Opposition presidential candidate Morgan Tsvangirai of Zimbabwe resumed campaigning Thursday after being released from nine hours of detention by police. But US and British diplomats seeking to investigate incidents of violence related to the June 27 runoff election were stopped at a roadblock by so-called war veterans loyal to incumbent Robert Mugabe. One of the Americans was beaten, and the diplomats were detained but later freed, reports said.Skip to next paragraph
Subscribe Today to the Monitor
Justices of Turkey's highest court tossed out the ruling party's attempt to allow the wearing of head scarves by women college students. The court upheld an appeal of that effort by opposition leaders, ruling that the symbol of political Islam runs counter to secular principles in the Constitution. Analysts said the decision would bolster a separate court case that seeks to shut down Prime Minister Recep Tayyip Erdogan's Islamic-based Justice and Development Party.
Members of Northern Ireland's Assembly met Thursday's deadline to elect Protestant Peter Robinson as their new first minister, averting the potential collapse of the power-sharing government. Martin McGuinness of Sinn Fein, which represents the Catholic minority, was reelected as deputy first minister.
Thousands of South Koreans massed in Seoul for a new three-day series of protests, and opposition members of parliament boycotted its opening session to try to force a renegotiation of the new beef deal with the US. One protester was reported in critical condition after setting himself on fire. The demonstrators aren't satisfied with a request that no beef be imported from cattle that were at least 30 months old when slaughtered. US Ambassador Alexander Vershbow apologized for saying that Koreans should "learn more about the science" of meat safety.
Three states in India were at a virtual standstill Thursday because of protests over a sharp increase in the price of fuel, and organizers vowed that they'd continue for at least a week. India imports almost 75 percent of its oil and subsidizes the retail prices of all derivatives, among them bottled cooking gas. Oil Minister Murli Deora said the government had no choice but to raise prices 10 percent because it was losing tens of millions of dollars. Above, protesters burn an effigy of Prime Minister Manmohan Singh.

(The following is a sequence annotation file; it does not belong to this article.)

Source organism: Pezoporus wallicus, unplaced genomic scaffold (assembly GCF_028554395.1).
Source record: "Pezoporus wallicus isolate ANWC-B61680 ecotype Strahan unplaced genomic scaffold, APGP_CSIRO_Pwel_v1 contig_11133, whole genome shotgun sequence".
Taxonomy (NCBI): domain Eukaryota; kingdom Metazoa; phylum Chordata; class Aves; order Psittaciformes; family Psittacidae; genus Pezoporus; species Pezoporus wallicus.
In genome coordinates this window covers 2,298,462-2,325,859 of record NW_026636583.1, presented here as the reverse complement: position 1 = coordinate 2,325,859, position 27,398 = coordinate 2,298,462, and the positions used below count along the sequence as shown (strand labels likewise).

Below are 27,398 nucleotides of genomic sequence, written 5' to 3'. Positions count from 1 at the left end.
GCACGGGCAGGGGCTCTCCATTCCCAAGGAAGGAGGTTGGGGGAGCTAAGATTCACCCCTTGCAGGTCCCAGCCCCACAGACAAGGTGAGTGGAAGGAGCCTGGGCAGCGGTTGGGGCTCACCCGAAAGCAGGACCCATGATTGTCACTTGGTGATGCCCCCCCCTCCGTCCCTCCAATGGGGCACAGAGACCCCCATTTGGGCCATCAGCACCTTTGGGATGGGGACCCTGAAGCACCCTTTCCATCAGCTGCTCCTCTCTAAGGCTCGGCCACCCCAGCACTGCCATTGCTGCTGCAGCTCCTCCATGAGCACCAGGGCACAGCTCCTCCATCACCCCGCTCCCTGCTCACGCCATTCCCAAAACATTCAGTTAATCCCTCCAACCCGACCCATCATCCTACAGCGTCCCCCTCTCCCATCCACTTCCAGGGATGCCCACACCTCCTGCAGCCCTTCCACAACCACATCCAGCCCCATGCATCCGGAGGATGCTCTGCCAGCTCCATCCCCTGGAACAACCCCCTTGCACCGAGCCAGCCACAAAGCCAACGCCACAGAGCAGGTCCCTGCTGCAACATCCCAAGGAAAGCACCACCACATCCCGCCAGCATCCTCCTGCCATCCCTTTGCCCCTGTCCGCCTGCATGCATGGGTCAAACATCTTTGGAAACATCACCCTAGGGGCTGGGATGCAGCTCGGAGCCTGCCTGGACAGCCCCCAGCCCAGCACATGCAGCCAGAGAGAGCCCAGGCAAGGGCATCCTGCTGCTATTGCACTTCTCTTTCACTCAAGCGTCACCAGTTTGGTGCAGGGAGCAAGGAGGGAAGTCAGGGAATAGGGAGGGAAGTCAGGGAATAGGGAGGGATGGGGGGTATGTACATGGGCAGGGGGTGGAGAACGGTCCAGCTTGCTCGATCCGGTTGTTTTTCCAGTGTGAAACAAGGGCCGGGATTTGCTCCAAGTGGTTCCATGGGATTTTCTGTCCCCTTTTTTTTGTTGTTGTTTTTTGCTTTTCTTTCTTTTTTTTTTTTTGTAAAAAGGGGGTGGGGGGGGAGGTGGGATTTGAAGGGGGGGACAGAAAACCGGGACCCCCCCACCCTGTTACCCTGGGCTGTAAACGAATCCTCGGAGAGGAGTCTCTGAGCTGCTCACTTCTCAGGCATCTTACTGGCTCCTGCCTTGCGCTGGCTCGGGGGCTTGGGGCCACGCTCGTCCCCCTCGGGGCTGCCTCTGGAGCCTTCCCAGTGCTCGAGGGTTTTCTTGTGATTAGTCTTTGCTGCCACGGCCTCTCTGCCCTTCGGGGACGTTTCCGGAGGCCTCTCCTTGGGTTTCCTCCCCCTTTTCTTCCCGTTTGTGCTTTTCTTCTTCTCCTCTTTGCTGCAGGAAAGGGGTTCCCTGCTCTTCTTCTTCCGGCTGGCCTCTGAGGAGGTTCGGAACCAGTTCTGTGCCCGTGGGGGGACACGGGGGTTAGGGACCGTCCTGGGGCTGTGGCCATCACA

Neighboring countries appeared unconvinced by Slovenia's assurances that its nuclear power plant is safe. The plant was shut down Wednesday night after water leaked from its cooling system. Although radiation levels remained normal, Germany's environment minister called the situation a "serious incident." His Austrian counterpart said it confirmed the view that nuclear reactors pose an unnecessary risk to health and the environment. Slovenia proposes to build a second reactor by 2013.
If it will help to resolve Nepal's political deadlock, the former communist rebels said Thursday they'll drop their claim to the presidency. But they said they do not want the post to go to their chief rival, the Congress Party, insisting that the choice should be "a nonpartisan person from civil society." The former rebels had demanded both the presidency and the prime ministership since they won the most seats in April's election for a Constituent Assembly to rewrite the Constitution.
A police officer, school teachers, and a sports federation administrator were among 70 people arrested in a nationwide investigation into child pornography in Australia. Twenty others were summoned to appear in court on related grounds, and authorities said additional arrests were expected. At least four children were removed from their homes for safety reasons.